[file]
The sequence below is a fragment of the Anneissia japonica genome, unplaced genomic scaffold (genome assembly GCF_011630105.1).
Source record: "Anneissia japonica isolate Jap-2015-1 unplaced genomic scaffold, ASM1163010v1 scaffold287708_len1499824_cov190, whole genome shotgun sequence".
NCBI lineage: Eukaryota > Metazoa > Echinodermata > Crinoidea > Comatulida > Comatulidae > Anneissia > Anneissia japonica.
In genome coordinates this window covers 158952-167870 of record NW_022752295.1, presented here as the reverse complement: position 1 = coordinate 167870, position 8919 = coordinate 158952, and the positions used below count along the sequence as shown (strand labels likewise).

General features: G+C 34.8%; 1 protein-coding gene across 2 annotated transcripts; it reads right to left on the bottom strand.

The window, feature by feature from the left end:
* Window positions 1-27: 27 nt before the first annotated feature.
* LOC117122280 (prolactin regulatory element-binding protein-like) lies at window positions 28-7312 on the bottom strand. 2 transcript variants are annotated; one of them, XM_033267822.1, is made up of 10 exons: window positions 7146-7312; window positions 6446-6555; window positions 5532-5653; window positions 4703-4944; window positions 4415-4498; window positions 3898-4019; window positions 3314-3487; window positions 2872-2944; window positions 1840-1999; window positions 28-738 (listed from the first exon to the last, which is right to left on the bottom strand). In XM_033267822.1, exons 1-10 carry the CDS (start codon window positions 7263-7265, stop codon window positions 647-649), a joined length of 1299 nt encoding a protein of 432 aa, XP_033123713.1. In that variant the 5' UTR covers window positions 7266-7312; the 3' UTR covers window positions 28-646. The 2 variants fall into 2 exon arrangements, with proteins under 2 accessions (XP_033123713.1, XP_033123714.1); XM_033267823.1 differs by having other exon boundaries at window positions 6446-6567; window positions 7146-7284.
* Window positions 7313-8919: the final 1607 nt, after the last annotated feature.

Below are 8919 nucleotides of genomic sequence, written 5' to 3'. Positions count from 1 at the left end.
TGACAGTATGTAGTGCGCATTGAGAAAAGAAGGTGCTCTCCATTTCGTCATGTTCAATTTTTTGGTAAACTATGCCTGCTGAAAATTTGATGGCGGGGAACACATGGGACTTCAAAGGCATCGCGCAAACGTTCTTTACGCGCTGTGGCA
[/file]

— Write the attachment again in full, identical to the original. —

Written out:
The sequence below is a fragment of the Anneissia japonica genome, unplaced genomic scaffold (genome assembly GCF_011630105.1).
Source record: "Anneissia japonica isolate Jap-2015-1 unplaced genomic scaffold, ASM1163010v1 scaffold287708_len1499824_cov190, whole genome shotgun sequence".
NCBI lineage: Eukaryota > Metazoa > Echinodermata > Crinoidea > Comatulida > Comatulidae > Anneissia > Anneissia japonica.
In genome coordinates this window covers 158952-167870 of record NW_022752295.1, presented here as the reverse complement: position 1 = coordinate 167870, position 8919 = coordinate 158952, and the positions used below count along the sequence as shown (strand labels likewise).

General features: G+C 34.8%; 1 protein-coding gene across 2 annotated transcripts; it reads right to left on the bottom strand.

The window, feature by feature from the left end:
* Window positions 1-27: 27 nt before the first annotated feature.
* LOC117122280 (prolactin regulatory element-binding protein-like) lies at window positions 28-7312 on the bottom strand. 2 transcript variants are annotated; one of them, XM_033267822.1, is made up of 10 exons: window positions 7146-7312; window positions 6446-6555; window positions 5532-5653; window positions 4703-4944; window positions 4415-4498; window positions 3898-4019; window positions 3314-3487; window positions 2872-2944; window positions 1840-1999; window positions 28-738 (listed from the first exon to the last, which is right to left on the bottom strand). In XM_033267822.1, exons 1-10 carry the CDS (start codon window positions 7263-7265, stop codon window positions 647-649), a joined length of 1299 nt encoding a protein of 432 aa, XP_033123713.1. In that variant the 5' UTR covers window positions 7266-7312; the 3' UTR covers window positions 28-646. The 2 variants fall into 2 exon arrangements, with proteins under 2 accessions (XP_033123713.1, XP_033123714.1); XM_033267823.1 differs by having other exon boundaries at window positions 6446-6567; window positions 7146-7284.
* Window positions 7313-8919: the final 1607 nt, after the last annotated feature.

Below are 8919 nucleotides of genomic sequence, written 5' to 3'. Positions count from 1 at the left end.
TGACAGTATGTAGTGCGCATTGAGAAAAGAAGGTGCTCTCCATTTCGTCATGTTCAATTTTTTGGTAAACTATGCCTGCTGAAAATTTGATGGCGGGGAACACATGGGACTTCAAAGGCATCGCGCAAACGTTCTTTACGCGCTGTGGCA